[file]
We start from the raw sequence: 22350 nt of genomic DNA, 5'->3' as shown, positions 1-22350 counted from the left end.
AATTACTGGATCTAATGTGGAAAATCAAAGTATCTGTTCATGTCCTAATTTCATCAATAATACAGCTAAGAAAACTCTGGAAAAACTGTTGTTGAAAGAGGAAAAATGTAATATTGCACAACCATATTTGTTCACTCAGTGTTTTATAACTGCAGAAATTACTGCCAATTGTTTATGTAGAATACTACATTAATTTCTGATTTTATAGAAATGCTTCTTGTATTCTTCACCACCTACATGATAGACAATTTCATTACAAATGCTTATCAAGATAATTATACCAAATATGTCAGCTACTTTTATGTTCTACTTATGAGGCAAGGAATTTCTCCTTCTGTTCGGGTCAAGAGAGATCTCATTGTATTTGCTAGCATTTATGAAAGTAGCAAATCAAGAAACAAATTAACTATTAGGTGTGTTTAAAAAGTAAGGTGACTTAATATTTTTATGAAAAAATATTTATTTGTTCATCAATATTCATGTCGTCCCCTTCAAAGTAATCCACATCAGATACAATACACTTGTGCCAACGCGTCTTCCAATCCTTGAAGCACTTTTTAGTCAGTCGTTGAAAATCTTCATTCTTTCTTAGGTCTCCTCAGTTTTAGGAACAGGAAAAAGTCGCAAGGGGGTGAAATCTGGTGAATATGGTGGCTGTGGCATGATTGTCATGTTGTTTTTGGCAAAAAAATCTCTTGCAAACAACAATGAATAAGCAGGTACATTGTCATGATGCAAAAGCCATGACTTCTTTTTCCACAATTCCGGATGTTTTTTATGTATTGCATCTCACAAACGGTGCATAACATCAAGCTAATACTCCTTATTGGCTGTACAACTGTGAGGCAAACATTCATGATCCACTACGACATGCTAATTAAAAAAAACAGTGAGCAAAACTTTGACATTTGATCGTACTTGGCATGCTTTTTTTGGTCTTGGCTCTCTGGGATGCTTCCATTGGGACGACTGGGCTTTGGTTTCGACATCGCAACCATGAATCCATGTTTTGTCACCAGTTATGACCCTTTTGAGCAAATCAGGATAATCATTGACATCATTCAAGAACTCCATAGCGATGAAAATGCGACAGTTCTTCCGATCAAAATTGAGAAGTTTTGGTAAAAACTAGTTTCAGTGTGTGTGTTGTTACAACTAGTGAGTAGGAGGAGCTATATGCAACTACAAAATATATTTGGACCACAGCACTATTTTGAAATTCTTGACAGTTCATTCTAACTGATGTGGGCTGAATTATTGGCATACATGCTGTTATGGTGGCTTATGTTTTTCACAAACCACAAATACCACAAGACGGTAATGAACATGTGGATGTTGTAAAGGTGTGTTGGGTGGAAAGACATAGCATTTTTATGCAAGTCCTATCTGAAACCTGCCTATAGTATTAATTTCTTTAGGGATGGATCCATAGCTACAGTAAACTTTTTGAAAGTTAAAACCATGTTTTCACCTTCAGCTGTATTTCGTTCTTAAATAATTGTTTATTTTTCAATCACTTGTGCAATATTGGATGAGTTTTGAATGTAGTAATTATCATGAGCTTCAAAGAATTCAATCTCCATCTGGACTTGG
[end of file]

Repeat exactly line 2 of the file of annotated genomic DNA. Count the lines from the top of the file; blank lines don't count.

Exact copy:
AATTACTGGATCTAATGTGGAAAATCAAAGTATCTGTTCATGTCCTAATTTCATCAATAATACAGCTAAGAAAACTCTGGAAAAACTGTTGTTGAAAGAGGAAAAATGTAATATTGCACAACCATATTTGTTCACTCAGTGTTTTATAACTGCAGAAATTACTGCCAATTGTTTATGTAGAATACTACATTAATTTCTGATTTTATAGAAATGCTTCTTGTATTCTTCACCACCTACATGATAGACAATTTCATTACAAATGCTTATCAAGATAATTATACCAAATATGTCAGCTACTTTTATGTTCTACTTATGAGGCAAGGAATTTCTCCTTCTGTTCGGGTCAAGAGAGATCTCATTGTATTTGCTAGCATTTATGAAAGTAGCAAATCAAGAAACAAATTAACTATTAGGTGTGTTTAAAAAGTAAGGTGACTTAATATTTTTATGAAAAAATATTTATTTGTTCATCAATATTCATGTCGTCCCCTTCAAAGTAATCCACATCAGATACAATACACTTGTGCCAACGCGTCTTCCAATCCTTGAAGCACTTTTTAGTCAGTCGTTGAAAATCTTCATTCTTTCTTAGGTCTCCTCAGTTTTAGGAACAGGAAAAAGTCGCAAGGGGGTGAAATCTGGTGAATATGGTGGCTGTGGCATGATTGTCATGTTGTTTTTGGCAAAAAAATCTCTTGCAAACAACAATGAATAAGCAGGTACATTGTCATGATGCAAAAGCCATGACTTCTTTTTCCACAATTCCGGATGTTTTTTATGTATTGCATCTCACAAACGGTGCATAACATCAAGCTAATACTCCTTATTGGCTGTACAACTGTGAGGCAAACATTCATGATCCACTACGACATGCTAATTAAAAAAAACAGTGAGCAAAACTTTGACATTTGATCGTACTTGGCATGCTTTTTTTGGTCTTGGCTCTCTGGGATGCTTCCATTGGGACGACTGGGCTTTGGTTTCGACATCGCAACCATGAATCCATGTTTTGTCACCAGTTATGACCCTTTTGAGCAAATCAGGATAATCATTGACATCATTCAAGAACTCCATAGCGATGAAAATGCGACAGTTCTTCCGATCAAAATTGAGAAGTTTTGGTAAAAACTAGTTTCAGTGTGTGTGTTGTTACAACTAGTGAGTAGGAGGAGCTATATGCAACTACAAAATATATTTGGACCACAGCACTATTTTGAAATTCTTGACAGTTCATTCTAACTGATGTGGGCTGAATTATTGGCATACATGCTGTTATGGTGGCTTATGTTTTTCACAAACCACAAATACCACAAGACGGTAATGAACATGTGGATGTTGTAAAGGTGTGTTGGGTGGAAAGACATAGCATTTTTATGCAAGTCCTATCTGAAACCTGCCTATAGTATTAATTTCTTTAGGGATGGATCCATAGCTACAGTAAACTTTTTGAAAGTTAAAACCATGTTTTCACCTTCAGCTGTATTTCGTTCTTAAATAATTGTTTATTTTTCAATCACTTGTGCAATATTGGATGAGTTTTGAATGTAGTAATTATCATGAGCTTCAAAGAATTCAATCTCCATCTGGACTTGG